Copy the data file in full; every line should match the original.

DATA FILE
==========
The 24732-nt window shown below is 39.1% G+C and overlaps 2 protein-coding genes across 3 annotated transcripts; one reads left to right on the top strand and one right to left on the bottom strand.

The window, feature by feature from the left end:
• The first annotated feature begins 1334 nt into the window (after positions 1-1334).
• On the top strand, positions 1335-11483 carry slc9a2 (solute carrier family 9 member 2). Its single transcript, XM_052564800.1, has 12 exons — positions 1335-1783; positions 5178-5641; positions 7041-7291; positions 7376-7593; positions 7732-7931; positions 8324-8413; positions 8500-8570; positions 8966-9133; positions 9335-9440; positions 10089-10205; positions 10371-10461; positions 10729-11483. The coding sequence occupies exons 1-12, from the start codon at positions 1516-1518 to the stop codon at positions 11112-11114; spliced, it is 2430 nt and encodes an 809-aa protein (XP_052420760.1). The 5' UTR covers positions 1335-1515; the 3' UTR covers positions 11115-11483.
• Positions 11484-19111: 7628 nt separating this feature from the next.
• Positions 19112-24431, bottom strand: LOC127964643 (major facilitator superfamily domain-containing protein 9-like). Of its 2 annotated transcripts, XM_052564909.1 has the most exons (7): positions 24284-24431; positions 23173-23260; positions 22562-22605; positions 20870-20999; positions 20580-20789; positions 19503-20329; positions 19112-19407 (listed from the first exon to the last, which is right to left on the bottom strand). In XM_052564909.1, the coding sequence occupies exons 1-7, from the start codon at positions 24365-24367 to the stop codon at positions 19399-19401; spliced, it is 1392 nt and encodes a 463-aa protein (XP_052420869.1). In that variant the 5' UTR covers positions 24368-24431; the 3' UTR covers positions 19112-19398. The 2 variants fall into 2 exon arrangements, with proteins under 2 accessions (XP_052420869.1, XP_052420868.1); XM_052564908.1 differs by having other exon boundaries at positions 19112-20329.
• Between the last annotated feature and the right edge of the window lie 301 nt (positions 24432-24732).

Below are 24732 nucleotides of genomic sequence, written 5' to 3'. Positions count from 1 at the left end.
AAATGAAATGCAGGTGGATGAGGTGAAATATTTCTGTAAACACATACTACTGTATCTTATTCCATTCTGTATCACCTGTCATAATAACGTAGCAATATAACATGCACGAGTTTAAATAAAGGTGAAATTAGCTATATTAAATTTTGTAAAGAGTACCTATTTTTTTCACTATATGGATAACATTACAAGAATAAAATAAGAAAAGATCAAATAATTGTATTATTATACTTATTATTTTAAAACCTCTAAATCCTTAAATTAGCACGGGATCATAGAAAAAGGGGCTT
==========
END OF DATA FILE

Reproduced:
The 24732-nt window shown below is 39.1% G+C and overlaps 2 protein-coding genes across 3 annotated transcripts; one reads left to right on the top strand and one right to left on the bottom strand.

The window, feature by feature from the left end:
• The first annotated feature begins 1334 nt into the window (after positions 1-1334).
• On the top strand, positions 1335-11483 carry slc9a2 (solute carrier family 9 member 2). Its single transcript, XM_052564800.1, has 12 exons — positions 1335-1783; positions 5178-5641; positions 7041-7291; positions 7376-7593; positions 7732-7931; positions 8324-8413; positions 8500-8570; positions 8966-9133; positions 9335-9440; positions 10089-10205; positions 10371-10461; positions 10729-11483. The coding sequence occupies exons 1-12, from the start codon at positions 1516-1518 to the stop codon at positions 11112-11114; spliced, it is 2430 nt and encodes an 809-aa protein (XP_052420760.1). The 5' UTR covers positions 1335-1515; the 3' UTR covers positions 11115-11483.
• Positions 11484-19111: 7628 nt separating this feature from the next.
• Positions 19112-24431, bottom strand: LOC127964643 (major facilitator superfamily domain-containing protein 9-like). Of its 2 annotated transcripts, XM_052564909.1 has the most exons (7): positions 24284-24431; positions 23173-23260; positions 22562-22605; positions 20870-20999; positions 20580-20789; positions 19503-20329; positions 19112-19407 (listed from the first exon to the last, which is right to left on the bottom strand). In XM_052564909.1, the coding sequence occupies exons 1-7, from the start codon at positions 24365-24367 to the stop codon at positions 19399-19401; spliced, it is 1392 nt and encodes a 463-aa protein (XP_052420869.1). In that variant the 5' UTR covers positions 24368-24431; the 3' UTR covers positions 19112-19398. The 2 variants fall into 2 exon arrangements, with proteins under 2 accessions (XP_052420869.1, XP_052420868.1); XM_052564908.1 differs by having other exon boundaries at positions 19112-20329.
• Between the last annotated feature and the right edge of the window lie 301 nt (positions 24432-24732).

Below are 24732 nucleotides of genomic sequence, written 5' to 3'. Positions count from 1 at the left end.
AAATGAAATGCAGGTGGATGAGGTGAAATATTTCTGTAAACACATACTACTGTATCTTATTCCATTCTGTATCACCTGTCATAATAACGTAGCAATATAACATGCACGAGTTTAAATAAAGGTGAAATTAGCTATATTAAATTTTGTAAAGAGTACCTATTTTTTTCACTATATGGATAACATTACAAGAATAAAATAAGAAAAGATCAAATAATTGTATTATTATACTTATTATTTTAAAACCTCTAAATCCTTAAATTAGCACGGGATCATAGAAAAAGGGGCTT